On a Saturday in July, Mary Anne Hawley left her store on Main Street in Lake Placid in the competent hands of her young employees to go home for a dinner break. When she returned a short time later, the building was on fire. In the end it was a total loss.
“The emergency systems we had in place worked perfectly. The two young girls working in the store that evening heard the alarm, listened for instructions and evacuated the building. The fire department was there in eight minutes,” explained Hawley. In business for 35 years, she always had an emergency plan.
Hawley describes emergency preparation as matter-of-factly as any daily task. “When an employee reaches the level where they gain a key to one of our stores, they are trained on what to do in case of emergency.”
The building next to the one that burned was protected by a sprinkler system serviced by All Safe Fire Sprinkler Service of Plattsburgh. “The fire came around the back and eventually entered the building through a window and door. Six sprinkler heads went off averaging 15 gallons of water per minute each,” Stephen Parker, director of operations for All Safe, described what happened as told to him by one of the tenants.
The fire barely spread to the adjacent building, which sustained mostly water damage from fire hoses. “A properly installed and well-main- tained sprinkler system significantly reduces loss of life and property damage due to fire,” explained Parker.
“A majority of the damage we sustained in our first-floor shop was from water, not fire,” Hawley explained and then went on to explain other factors that limited the damage. “Fortunately, our office was not in that building and our inventory and sales records are stored in the Cloud.”
Professionals in fire restoration and clean up know that the water dam- age is almost always more significant. “A quick clean-up response can help avoid secondary damage,” according to Pat Leary, owner of PM Leary Restoration. “The longer any material stays wet, the harder it is to salvage. Mold and bacteria start to develop and grow in 36 hours.”
Fire sprinkler systems are erroneously faulted by some for causing water damage. Actually, they use far less water than the fire depart- ment does to put out a fire. “When a fire starts in a sprinklered building, it is often extinguished before the fire department can get there,” Parker explained.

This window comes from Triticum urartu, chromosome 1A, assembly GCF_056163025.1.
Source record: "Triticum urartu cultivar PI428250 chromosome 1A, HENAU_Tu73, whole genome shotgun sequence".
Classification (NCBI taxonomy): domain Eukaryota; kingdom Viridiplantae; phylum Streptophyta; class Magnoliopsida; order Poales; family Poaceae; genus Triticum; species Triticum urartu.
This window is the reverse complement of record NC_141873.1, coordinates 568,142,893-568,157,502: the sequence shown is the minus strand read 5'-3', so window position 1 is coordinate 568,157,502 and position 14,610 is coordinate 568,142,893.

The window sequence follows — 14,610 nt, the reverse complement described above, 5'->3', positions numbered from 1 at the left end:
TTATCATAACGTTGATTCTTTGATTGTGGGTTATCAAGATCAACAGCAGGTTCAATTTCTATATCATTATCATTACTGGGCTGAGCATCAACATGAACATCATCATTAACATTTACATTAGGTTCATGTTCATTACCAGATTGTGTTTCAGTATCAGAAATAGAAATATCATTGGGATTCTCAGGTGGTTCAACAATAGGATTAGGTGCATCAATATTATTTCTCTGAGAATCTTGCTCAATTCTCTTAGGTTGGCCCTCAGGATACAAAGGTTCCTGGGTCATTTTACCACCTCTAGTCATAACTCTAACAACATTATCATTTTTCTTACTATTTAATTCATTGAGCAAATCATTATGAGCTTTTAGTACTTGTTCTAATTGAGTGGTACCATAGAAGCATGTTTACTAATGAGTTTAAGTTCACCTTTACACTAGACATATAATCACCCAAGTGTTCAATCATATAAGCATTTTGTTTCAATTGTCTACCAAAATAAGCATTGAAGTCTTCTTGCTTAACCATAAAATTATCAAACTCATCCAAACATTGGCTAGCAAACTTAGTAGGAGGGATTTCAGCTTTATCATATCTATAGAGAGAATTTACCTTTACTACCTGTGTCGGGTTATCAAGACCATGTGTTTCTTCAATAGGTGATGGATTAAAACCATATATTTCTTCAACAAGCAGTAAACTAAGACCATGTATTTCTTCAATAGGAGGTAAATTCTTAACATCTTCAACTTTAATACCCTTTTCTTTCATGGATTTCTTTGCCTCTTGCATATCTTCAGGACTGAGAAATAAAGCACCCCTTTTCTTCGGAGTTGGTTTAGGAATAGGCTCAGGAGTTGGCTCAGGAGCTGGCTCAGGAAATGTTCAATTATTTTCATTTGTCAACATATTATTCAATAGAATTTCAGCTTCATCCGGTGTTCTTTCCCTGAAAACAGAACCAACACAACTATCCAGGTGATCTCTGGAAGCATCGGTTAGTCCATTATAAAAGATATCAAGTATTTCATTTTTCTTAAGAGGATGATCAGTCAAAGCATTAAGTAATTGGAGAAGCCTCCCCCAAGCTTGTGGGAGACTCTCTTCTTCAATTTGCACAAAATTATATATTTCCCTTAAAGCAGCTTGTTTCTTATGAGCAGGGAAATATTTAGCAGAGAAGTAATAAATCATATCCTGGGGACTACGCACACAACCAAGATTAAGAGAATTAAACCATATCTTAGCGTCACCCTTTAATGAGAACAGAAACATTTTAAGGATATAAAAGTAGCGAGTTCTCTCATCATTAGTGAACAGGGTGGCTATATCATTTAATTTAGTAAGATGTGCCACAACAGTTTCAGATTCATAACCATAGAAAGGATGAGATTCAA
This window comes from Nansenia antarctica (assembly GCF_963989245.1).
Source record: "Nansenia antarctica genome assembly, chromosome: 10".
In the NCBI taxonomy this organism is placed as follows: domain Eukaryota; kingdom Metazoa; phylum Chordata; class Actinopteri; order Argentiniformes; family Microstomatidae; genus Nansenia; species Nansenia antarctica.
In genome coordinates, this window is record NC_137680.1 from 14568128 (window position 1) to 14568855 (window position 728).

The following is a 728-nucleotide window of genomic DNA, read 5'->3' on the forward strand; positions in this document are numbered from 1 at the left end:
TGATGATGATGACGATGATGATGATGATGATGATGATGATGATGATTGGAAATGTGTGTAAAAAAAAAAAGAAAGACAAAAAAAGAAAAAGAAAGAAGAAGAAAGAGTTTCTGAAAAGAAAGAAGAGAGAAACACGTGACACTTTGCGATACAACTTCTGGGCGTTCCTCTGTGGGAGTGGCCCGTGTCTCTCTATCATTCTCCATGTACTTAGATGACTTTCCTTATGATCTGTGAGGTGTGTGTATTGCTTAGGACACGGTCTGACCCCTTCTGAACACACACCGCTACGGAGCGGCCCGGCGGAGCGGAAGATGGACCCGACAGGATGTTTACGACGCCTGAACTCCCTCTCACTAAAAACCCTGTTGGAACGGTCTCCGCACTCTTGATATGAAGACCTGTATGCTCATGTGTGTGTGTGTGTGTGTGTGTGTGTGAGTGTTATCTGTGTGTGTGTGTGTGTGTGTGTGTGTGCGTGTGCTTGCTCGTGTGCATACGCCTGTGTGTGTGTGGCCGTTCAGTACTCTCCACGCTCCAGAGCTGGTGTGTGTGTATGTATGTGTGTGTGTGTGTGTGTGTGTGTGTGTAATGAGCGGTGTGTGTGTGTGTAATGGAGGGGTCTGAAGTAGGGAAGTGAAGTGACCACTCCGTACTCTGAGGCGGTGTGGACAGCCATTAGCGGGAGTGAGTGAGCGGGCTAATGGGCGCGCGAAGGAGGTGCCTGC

A plumber for sixteen years, Parker saw an apartment after a fatal fire and knew he wanted to get into the emergency safety business. “It scared the life out of me, and all I could think was what was it like to be in there and not be able to get out,” he confided.
Two years ago, Parker bought an existing sprinkler business and rebranded it. All Safe Fire Sprinklers installs and services fire sprin- kler systems from Ogdensburg to Plattsburgh to Port Henry with four employees. Some of his business is driven by changing building codes and some by a rising awareness.
“I’d like to have a greater impact on the residen- tial rental market, especially college housing,” Parker explained. “Young people just don’t think of being prepared for emergencies, but landlords should. Although the codes are becoming more stringent, we have a lot of older buildings that are grandfathered in. Even though it’s not required, they could be retrofit- ted with sprinkler systems to make them safer.”
People like Hawley, who have been through it, Parker, who helps people prepare every day, and Leary who sees the aftermath of disas- ter, know the importance of preparation. “In a recent inspection we discovered a sprinkler system would not have gone off in the event of a fire because it had not been properly main- tained, leaving a large business vulnerable to huge losses,” shared Parker.
While building codes might mandate the need for a sprinkler system, once it is installed, the owner is responsible for regular maintenance to keep the system in good working order. At a minimum, that means an annual inspec- tion, but the local municipalities do not always monitor this. Some insurance companies set standards for required sprinkler maintenance. New York State sets the standards for qualifi- cations of fire sprinkler inspectors.
“A lot of people think they have the right person doing the right job, like inspecting their sprin- kler systems, but you have to make sure people doing work for you are qualified and insured properly,” offered Leary. “A lot of people aren’t trained and insured to handle mold or work on a roof.” Leary pointed out that uncovered liabil- ities could prevent a business from recovering after a fire or other disaster.
“After an emergency, the biggest delay in get- ting businesses up and running is not knowing what to do, who to call,” he explained. “All busi- nesses should assemble an emergency response team to prepare for an emergency.”
When you are knee-deep in water in your con- ference room is not the time to shop around for a plumber. “Knowing who services your sprin- kler system and establishing a relationship with a restoration company in advance will help you get back up quickly,” Leary emphasized.
As Hawley’s situation demonstrates, and Parker’s and Leary’s professional experience supports, planning for an emergency can miti- gate losses. Hawley said, “Ours was one of only a few buildings on Main Street with an alarm system that rang directly to the fire depart- ment. I’m afraid if the fire had happened in another building, the outcome could have been much worse.”